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CSOs to APC, PDP: Suspend your members facing corruption allegations

CSOs to APC, PDP: Suspend your members facing corruption allegations
May 02
23:32 2024

A coalition of civil society organisations (CSOs) has called on the All Progressive Congress (APC) and other political parties in the country to denounce their members who are currently facing corruption allegations.

Auwal Musa Rafsanjani, executive director of the Civil Society Legislative Advocacy Centre (CISLAC), who spoke at a press conference in Abuja on Thursday on behalf of other CSOs, said transparency and accountability are crucial elements that enable democracies to flourish.

Rafsanjani lamented that “democracy in Nigeria has persistently functioned under a veil of secrecy and lawlessness”.

He also carpeted President Bola Tinubu for appointing politicians facing corruption allegations into his cabinet.

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“We urge the ruling All-Progressive Party APC and other political parties to take decisive action in purging its ranks by denouncing and breaking support with their members who are currently being investigated by anti-corruption agencies,” he said.

“This can be operationalised by suspending all members tainted by corruption allegations and ensuring they are held accountable before the law.

“Procurement of political appointments by some suspected or investigated looters who are serving under the current administration as ministers, legislators, or occupying leadership positions of the ruling party, has exposed anti-corruption work to serious setbacks and deliberate sabotage that cripple the efficiency of the anti-corruption agencies.

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“It is distressing to see people facing corruption allegations being appointed by the President to handle various positions of authority.

“Today, many serving lawmakers and ministers have corruption allegations against them. This is producing a culture of impunity, where politicians engage in corrupt practices without fear of consequences.

“This has eroded public trust in the government and undermined the legitimacy of the democratic process.”

Rafsanjani said the CSOs have observed the “malicious attacks and deliberate efforts to blackmail anti-corruption agencies through sponsorship of influencers, incentivised opinion publications in some national dailies, online and electronic platforms, all targeted at discouraging anti-corruption efforts and shielding the kleptocrats from a thorough investigation”.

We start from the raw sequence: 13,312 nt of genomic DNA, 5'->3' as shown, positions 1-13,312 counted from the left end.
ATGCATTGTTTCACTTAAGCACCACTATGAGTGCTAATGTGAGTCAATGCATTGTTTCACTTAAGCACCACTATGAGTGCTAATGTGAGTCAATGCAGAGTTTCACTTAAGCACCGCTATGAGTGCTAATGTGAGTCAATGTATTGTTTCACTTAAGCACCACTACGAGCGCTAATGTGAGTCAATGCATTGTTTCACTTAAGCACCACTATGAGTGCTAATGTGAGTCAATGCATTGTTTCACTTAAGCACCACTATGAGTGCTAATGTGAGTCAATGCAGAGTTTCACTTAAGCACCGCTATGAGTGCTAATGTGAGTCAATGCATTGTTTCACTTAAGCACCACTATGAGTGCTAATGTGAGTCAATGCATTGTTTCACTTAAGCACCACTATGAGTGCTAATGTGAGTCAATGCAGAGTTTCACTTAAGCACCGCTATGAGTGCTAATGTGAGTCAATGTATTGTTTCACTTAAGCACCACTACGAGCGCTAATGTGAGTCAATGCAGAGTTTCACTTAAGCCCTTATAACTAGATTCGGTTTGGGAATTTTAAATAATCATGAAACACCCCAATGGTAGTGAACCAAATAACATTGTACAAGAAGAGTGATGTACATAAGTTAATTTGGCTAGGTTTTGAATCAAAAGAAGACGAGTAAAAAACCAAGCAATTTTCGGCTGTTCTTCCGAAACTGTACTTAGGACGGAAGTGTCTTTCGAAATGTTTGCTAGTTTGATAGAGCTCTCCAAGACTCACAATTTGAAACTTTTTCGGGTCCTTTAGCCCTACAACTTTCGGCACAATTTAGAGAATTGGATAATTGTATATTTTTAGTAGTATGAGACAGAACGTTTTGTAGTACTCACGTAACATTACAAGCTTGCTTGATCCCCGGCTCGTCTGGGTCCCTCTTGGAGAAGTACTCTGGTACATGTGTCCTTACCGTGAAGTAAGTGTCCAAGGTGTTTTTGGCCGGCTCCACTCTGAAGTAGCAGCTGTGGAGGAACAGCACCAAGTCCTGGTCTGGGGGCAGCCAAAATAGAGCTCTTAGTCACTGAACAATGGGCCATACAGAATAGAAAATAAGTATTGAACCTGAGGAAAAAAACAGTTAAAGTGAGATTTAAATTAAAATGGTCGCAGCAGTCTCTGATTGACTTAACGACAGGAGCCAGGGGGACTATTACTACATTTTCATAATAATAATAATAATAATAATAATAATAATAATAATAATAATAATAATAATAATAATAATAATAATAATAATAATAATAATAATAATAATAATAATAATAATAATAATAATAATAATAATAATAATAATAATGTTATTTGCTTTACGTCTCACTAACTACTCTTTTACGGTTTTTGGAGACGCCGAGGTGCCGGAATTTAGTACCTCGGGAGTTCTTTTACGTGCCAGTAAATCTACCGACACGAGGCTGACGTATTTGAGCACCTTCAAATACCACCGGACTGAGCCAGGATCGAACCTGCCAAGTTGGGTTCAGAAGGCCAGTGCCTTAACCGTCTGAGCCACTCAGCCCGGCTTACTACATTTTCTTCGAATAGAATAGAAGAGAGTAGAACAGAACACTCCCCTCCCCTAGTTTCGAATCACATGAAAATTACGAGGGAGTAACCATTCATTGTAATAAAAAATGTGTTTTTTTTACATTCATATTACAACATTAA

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“The pattern is clear, there is an unfolding plot of surreptitious moves to backpedal on the progress made by anti-corruption progress,” he said.

He also cited “judicial corruption” as a significant obstacle to Nigeria’s anti-corruption efforts.

“The looters have repeatedly used their influence to manipulate the judicial process and system, to block and/or delay the arrest or prosecution of suspects,” he said.

“Clearly, the judiciary is not living up to its responsibility of ensuring that the rule of law and provisions of the constitution are upheld.

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“Nigerians have witnessed too many situations where courts have granted injunctions which deterred anti-corruption agencies from inviting and prosecuting corrupt government officials and politically exposed persons.

“Nigerians have witnessed with alarm numerous cases featuring a high number of foreign enablers from Switzerland, Monaco, Panama, British Virgin Islands and the United Kingdom (UK) facilitating corruption.

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“Enablers from the UK are particularly strongly linked to Nigerian cases. Of course, Nigeria also has a number of domestic enablers involved in cases.

“Out of 87 enablers captured, 5 enablers are from Nigeria: 3 lawyers/law firms and 2 real estate agents. This is due to cases involving, for example, Nigerian lawyers managing trusts on behalf of their clients that are then used to move funds abroad.”

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Rafsanjani also noted that the budgetary allocations to the Economic and Financial Crimes Commission (EFCC), Independent Corrupt Practices and Other Related Offences Commission (ICPC), Code of Conduct Bureau (CCB) and Nigeria Police, among others are inadequate.

“Poor resource allocation is a calculated attempt to gradually push these agencies towards extinction. By limiting their resources, the government is effectively crippling their ability to function effectively and independently,” he said.

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“There are desperate efforts by corrupt elements to disinform, mislead, misinform and confuse Nigerians on the efforts of various anti-corruption institutions in Nigeria.

“We are worried over the poor understanding of the work and mandates of the anti-corruption agencies by many Nigerians including the youth.”

Some of the CSOs represented at the press briefing include the Environmental Development Agenda (HEDA); the Resource Centre for Human Rights and Civic Education (CHRICED); the Centre for Information Technology and Development (CITAD); African Centre for Media & Information Literacy (AFRICMIL), among others.

 

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